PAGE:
Anyway, when I pulled up Weland to try mapping, I was very surprised how much smaller Marathon's max map size is compared to Doom's. When taking player scale into account, Doom maps can be 12.8 times as large! I'm also surprised how downright strange Marathon's engine seems to work. Units are freaking huge, and everything is divided into very precise (for a video game, anyway) floating point numbers. I also find it bizarre how polygon floor and ceiling heights are given heights from a user defined table of heights, instead of the height itself being a property of the polygon, as it is with sectors in Doom.
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Blastfrog

Post Sep 25th '12, 12:28

Polygon heights are properties of their respective polygons, internally:

(from map.h)
Code: Select all
struct polygon_data /* 128 bytes */
{
    [...]
    world_distance floor_height, ceiling_height;
    [...]
};


Forge, Bungie's official map tool, organized these heights into a table for user convenience. This behavior (as almost all other Forge behavior) was replicated in Weland. We prefer the "table" presentation because it allows us to paint polygon heights rather than having to edit an individual polygon's height. From what I understand of Doom, sectors allow this kind of thing, but are built into the engine. Sectors seem to be a template of sorts for geometry that can be applied to multiple "polygons" at a time. No such thing exists in Marathon, so editors use kludges like the height table.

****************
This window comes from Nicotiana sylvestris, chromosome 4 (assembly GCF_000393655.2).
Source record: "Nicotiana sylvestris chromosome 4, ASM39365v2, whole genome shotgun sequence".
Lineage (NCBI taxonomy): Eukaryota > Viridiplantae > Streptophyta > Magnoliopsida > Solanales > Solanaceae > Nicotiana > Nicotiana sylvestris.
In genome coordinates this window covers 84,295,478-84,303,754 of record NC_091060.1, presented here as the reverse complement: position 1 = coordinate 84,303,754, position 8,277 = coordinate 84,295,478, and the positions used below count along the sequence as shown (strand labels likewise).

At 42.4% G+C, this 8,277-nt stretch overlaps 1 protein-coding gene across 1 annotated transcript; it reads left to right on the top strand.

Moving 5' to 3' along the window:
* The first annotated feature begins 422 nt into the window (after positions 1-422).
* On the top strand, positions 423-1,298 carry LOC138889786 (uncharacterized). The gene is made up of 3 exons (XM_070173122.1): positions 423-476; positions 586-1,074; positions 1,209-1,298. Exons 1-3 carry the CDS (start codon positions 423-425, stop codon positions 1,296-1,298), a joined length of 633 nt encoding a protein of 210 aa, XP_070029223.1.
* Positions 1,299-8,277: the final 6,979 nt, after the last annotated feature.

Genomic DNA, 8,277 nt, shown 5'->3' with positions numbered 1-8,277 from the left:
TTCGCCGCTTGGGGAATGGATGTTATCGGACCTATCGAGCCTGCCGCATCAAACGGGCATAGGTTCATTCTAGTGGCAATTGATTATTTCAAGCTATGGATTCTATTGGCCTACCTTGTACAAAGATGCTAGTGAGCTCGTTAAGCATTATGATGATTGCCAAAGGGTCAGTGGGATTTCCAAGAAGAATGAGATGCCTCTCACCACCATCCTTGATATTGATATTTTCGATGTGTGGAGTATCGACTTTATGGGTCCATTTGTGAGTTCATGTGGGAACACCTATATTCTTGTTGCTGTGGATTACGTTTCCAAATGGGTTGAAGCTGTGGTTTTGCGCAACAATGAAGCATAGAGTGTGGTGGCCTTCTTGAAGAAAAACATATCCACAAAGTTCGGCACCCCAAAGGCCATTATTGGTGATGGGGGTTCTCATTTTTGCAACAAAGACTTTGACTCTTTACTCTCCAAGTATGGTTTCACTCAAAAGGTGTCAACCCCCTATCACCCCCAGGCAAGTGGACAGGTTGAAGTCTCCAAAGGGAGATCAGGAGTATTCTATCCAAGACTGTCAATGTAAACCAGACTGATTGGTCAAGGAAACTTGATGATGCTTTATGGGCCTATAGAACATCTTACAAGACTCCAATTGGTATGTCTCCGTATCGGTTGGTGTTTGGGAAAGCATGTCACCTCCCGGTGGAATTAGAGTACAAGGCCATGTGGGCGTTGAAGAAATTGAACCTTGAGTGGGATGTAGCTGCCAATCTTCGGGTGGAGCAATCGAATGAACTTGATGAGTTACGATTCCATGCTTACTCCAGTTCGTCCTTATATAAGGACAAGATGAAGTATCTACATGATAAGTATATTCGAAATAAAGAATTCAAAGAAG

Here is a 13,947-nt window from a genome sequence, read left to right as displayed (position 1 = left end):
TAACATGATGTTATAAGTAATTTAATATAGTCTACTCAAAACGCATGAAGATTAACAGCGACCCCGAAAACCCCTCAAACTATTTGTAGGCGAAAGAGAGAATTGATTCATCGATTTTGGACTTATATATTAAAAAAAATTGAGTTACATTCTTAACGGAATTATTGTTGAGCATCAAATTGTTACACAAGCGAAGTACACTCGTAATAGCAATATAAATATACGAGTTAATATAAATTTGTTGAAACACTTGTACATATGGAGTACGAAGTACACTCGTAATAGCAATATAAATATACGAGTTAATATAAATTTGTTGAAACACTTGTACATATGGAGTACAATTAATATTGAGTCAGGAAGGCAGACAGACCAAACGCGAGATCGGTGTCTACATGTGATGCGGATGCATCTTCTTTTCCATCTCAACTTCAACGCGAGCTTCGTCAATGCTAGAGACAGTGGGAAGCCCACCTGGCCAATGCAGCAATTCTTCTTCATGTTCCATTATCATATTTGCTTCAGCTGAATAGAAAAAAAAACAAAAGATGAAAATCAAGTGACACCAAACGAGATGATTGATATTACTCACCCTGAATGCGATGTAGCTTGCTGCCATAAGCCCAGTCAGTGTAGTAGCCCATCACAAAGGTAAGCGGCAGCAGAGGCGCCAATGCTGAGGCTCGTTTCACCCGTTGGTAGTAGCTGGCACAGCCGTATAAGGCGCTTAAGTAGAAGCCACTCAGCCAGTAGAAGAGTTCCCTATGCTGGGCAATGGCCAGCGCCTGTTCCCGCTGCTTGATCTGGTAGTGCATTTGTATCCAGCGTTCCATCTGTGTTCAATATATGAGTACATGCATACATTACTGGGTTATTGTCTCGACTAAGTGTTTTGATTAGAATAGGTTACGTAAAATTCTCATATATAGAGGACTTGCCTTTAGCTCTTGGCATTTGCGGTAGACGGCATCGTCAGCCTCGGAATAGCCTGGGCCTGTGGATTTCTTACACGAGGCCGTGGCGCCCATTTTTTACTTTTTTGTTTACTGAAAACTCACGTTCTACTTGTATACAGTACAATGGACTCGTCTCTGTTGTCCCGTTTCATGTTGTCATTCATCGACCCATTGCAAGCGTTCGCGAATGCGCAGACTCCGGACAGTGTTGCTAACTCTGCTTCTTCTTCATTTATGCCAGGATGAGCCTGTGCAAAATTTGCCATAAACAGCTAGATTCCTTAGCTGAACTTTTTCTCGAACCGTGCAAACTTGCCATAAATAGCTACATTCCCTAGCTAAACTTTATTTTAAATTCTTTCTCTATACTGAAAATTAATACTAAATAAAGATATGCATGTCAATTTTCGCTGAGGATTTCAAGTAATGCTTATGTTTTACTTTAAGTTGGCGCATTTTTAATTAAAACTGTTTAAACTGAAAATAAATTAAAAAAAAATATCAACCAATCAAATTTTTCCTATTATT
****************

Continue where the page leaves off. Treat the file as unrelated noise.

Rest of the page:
Other odd things:

Floating-point numbers are also an illusion. Marathon's internal units are integers. The "world unit" (roughly two meters long) is in fact 1024 smaller units. Weland and Forge presented distances as floating-point numbers, but older editors used the integer units. You'll notice that the game's rendering and general timing are tied together into the "tick," which is 1/30 * 1 second. The FPS cap is therefore 30 fps. I'm sure you'll find more weird stuff on your own.
underworld : simple fun netmaps // prahblum peack : simple rejected netmaps
azure dreams : simple horrible netmaps // v6.0!!!: thomas mann's greatest hits : simple simple netmaps
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irons
(.Y.)

Post Sep 26th '12, 22:15